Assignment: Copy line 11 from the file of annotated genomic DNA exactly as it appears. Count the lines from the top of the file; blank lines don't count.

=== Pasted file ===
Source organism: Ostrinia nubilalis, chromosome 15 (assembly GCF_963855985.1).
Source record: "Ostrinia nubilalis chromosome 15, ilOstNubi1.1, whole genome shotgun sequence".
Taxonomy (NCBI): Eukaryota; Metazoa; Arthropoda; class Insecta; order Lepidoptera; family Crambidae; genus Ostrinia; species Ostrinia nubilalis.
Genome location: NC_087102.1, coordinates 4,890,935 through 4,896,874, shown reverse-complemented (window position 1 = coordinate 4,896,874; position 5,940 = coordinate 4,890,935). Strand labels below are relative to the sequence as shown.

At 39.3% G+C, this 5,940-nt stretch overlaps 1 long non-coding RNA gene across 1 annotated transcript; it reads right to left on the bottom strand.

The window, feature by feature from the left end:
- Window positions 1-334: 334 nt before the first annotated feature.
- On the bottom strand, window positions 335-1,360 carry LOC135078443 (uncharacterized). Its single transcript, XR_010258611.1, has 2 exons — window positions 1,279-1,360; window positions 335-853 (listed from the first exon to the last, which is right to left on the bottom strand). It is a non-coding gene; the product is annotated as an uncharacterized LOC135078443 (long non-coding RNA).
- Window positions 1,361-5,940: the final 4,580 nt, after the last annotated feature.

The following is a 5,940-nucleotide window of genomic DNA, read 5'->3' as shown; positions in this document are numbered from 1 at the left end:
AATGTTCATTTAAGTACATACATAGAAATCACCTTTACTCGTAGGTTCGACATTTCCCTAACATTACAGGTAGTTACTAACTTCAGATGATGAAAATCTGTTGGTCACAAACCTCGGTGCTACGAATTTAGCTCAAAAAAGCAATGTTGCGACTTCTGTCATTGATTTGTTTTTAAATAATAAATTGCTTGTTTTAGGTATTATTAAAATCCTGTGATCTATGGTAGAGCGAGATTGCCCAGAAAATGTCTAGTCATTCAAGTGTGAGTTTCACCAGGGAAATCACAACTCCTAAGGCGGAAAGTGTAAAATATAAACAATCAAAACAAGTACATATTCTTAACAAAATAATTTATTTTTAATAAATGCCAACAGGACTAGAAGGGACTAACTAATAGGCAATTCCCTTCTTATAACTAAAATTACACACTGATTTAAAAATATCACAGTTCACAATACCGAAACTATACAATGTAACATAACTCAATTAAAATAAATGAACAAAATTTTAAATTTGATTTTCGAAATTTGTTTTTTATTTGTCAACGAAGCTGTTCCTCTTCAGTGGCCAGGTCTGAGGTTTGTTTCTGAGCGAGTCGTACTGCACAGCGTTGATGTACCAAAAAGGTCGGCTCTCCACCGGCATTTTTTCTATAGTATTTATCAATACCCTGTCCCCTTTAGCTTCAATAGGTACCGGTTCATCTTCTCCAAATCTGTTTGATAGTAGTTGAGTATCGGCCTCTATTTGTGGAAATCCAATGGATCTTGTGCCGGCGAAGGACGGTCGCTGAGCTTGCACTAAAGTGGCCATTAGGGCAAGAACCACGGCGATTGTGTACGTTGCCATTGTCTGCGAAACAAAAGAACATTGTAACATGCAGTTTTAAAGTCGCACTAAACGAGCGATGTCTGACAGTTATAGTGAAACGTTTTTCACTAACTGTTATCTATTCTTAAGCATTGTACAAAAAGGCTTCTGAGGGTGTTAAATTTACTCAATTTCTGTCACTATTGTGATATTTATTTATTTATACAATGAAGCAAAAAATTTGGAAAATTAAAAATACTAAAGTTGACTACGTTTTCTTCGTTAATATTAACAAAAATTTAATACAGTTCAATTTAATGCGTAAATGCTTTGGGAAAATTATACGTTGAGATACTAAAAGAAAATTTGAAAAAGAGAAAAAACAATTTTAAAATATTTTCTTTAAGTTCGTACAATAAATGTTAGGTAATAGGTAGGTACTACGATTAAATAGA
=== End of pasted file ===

AATGTTCATTTAAGTACATACATAGAAATCACCTTTACTCGTAGGTTCGACATTTCCCTAACATTACAGGTAGTTACTAACTTCAGATGATGAAAATCTGTTGGTCACAAACCTCGGTGCTACGAATTTAGCTCAAAAAAGCAATGTTGCGACTTCTGTCATTGATTTGTTTTTAAATAATAAATTGCTTGTTTTAGGTATTATTAAAATCCTGTGATCTATGGTAGAGCGAGATTGCCCAGAAAATGTCTAGTCATTCAAGTGTGAGTTTCACCAGGGAAATCACAACTCCTAAGGCGGAAAGTGTAAAATATAAACAATCAAAACAAGTACATATTCTTAACAAAATAATTTATTTTTAATAAATGCCAACAGGACTAGAAGGGACTAACTAATAGGCAATTCCCTTCTTATAACTAAAATTACACACTGATTTAAAAATATCACAGTTCACAATACCGAAACTATACAATGTAACATAACTCAATTAAAATAAATGAACAAAATTTTAAATTTGATTTTCGAAATTTGTTTTTTATTTGTCAACGAAGCTGTTCCTCTTCAGTGGCCAGGTCTGAGGTTTGTTTCTGAGCGAGTCGTACTGCACAGCGTTGATGTACCAAAAAGGTCGGCTCTCCACCGGCATTTTTTCTATAGTATTTATCAATACCCTGTCCCCTTTAGCTTCAATAGGTACCGGTTCATCTTCTCCAAATCTGTTTGATAGTAGTTGAGTATCGGCCTCTATTTGTGGAAATCCAATGGATCTTGTGCCGGCGAAGGACGGTCGCTGAGCTTGCACTAAAGTGGCCATTAGGGCAAGAACCACGGCGATTGTGTACGTTGCCATTGTCTGCGAAACAAAAGAACATTGTAACATGCAGTTTTAAAGTCGCACTAAACGAGCGATGTCTGACAGTTATAGTGAAACGTTTTTCACTAACTGTTATCTATTCTTAAGCATTGTACAAAAAGGCTTCTGAGGGTGTTAAATTTACTCAATTTCTGTCACTATTGTGATATTTATTTATTTATACAATGAAGCAAAAAATTTGGAAAATTAAAAATACTAAAGTTGACTACGTTTTCTTCGTTAATATTAACAAAAATTTAATACAGTTCAATTTAATGCGTAAATGCTTTGGGAAAATTATACGTTGAGATACTAAAAGAAAATTTGAAAAAGAGAAAAAACAATTTTAAAATATTTTCTTTAAGTTCGTACAATAAATGTTAGGTAATAGGTAGGTACTACGATTAAATAGA